Description - The Logics of Madness by Salomon Resnik
In this book, Salomon Resnik describes his psychoanalytic work with psychotic patients and the logic that underlies their often-delusional constructions. He explores how the concept of psychosis has evolved over time and shows how the delusional world, with its proto-symbolic equations, may amount to a philosophy of life. Clinical examples taken from his own clinical work, both in individual psychoanalysis and in group therapy with schizophrenic patients, illustrate his theses. In his exploration of the psychotic ego and multi-dimensionality, he shows how his work is a continuation of the ideas initially put forward by psychoanalysts such as D. W. Winnicott, Melanie Klein and Hanna Segal, as well as how much it owes to his own analysis with Herbert Rosenfeld and supervision with Wilfred Bion. For Resnik, working with psychotic patients amounts to an "archaeology of the present". He discusses in detail such concepts as narcissistic depression, the atmosphere of the psychoanalytic encounter, the role and impact of dreams in psychosis, and the dimensionality of the psychotic universe. His development of the idea of maternal (holding function) and paternal reverie, with its organizing and structuring function, is ground-breaking, and his comments on Fairbairn's description of the early splitting of the ego throw a new light on hysterical phenomena in the psychoses.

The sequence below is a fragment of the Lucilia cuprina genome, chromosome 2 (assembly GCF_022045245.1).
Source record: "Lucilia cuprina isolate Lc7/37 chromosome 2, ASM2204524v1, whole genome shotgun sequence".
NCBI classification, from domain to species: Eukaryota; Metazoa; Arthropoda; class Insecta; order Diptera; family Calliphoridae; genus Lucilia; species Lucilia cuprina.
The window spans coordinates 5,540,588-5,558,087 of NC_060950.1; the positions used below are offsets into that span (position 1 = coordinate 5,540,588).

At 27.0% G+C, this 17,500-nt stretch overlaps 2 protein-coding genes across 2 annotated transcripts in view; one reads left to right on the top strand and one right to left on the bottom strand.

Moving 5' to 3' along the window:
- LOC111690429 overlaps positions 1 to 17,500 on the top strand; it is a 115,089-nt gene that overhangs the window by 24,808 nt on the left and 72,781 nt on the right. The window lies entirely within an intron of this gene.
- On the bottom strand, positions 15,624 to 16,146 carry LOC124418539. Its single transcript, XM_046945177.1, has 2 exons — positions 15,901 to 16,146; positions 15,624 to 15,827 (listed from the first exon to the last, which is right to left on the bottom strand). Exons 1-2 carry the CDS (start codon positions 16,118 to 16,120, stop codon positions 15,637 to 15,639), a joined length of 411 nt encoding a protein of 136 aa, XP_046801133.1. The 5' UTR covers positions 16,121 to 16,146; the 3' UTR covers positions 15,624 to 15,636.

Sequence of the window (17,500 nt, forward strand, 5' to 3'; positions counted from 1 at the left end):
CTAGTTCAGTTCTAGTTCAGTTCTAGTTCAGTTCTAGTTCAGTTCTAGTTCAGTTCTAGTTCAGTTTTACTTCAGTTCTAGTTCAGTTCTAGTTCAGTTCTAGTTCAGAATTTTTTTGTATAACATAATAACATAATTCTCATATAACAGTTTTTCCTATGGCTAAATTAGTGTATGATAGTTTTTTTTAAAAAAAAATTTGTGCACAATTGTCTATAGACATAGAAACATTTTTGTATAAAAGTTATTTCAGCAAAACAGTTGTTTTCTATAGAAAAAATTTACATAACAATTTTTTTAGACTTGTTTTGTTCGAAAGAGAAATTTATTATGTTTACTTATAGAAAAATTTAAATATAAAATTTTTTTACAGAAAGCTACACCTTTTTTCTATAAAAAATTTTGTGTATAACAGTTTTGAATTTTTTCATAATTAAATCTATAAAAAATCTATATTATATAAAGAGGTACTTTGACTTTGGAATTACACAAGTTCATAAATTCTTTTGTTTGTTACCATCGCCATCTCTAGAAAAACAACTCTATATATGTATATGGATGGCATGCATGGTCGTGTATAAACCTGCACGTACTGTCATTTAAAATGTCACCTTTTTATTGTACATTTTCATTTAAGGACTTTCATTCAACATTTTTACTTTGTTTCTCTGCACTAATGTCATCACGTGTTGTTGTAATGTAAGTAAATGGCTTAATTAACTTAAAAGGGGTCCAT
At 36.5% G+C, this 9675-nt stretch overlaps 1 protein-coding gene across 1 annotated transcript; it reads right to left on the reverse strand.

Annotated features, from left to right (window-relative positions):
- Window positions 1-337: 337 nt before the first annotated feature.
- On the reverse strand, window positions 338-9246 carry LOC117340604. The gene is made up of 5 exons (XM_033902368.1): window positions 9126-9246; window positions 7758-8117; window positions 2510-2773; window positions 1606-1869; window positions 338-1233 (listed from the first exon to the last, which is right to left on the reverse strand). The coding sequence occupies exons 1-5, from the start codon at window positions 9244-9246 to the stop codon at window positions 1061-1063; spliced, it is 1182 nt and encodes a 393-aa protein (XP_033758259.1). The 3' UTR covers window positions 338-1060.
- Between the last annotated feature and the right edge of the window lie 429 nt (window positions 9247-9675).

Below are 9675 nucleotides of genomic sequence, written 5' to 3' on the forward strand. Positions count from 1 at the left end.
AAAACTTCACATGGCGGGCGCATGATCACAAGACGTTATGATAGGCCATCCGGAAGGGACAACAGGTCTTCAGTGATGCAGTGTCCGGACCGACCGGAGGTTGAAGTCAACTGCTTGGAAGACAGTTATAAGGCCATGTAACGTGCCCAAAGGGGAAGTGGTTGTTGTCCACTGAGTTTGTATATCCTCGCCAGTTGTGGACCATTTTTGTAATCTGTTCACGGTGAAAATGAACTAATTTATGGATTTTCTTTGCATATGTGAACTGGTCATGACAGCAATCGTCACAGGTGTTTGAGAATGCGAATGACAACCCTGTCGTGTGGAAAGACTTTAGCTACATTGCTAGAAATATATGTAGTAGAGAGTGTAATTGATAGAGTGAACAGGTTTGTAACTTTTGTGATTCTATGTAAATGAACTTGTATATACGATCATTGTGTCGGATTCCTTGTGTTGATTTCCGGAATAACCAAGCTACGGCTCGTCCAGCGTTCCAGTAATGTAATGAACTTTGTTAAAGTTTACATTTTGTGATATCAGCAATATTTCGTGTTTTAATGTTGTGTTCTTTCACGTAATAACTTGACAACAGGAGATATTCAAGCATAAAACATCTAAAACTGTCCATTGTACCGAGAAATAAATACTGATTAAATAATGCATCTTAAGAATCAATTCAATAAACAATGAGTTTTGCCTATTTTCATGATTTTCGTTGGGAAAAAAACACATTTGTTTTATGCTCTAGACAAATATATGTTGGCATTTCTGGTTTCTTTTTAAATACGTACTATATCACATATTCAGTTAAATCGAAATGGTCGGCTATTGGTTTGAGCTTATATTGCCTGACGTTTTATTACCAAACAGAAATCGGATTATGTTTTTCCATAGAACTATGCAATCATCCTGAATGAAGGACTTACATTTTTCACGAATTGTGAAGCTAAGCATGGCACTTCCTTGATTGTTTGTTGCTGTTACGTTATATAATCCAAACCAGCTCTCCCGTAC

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(230mm x 147mm x mm)
Publisher: Karnac Books
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Book Reviews - The Logics of Madness by Salomon Resnik
Author Biography - Salomon Resnik
Salomon Resnik, MD, became a member of the International Psychoanalytical Association in 1956, after specializing in work with autistic children and young schizophrenic patients. He then studied anthropology and philosophy in Paris with Merleau-Ponty, Levy-Strauss and Bastide. In 1958, he went to London to work with Melanie Klein and underwent analysis with Herbert Rosenfeld, supervised by W.R. Bion and Esther Bick, from whom he gained a new insight into child and adult analysis. In the same year, he began working with some of the pioneers of group analysis, including S.H. Foulkes, Malcolm Pines and Patrick De Mare. He has worked for many years with groups of psychotics in Argentina, England and Paris, and for ten years worked as a consultant psychiatrist in Verona at the Santa Giuliana Hospital. A former senior lecturer in psychiatry at the University of Lyon, France, and Visiting Professor at the medical school of the Catholic University of Rome, he was also a practising psychoanalyst in Paris and Venice.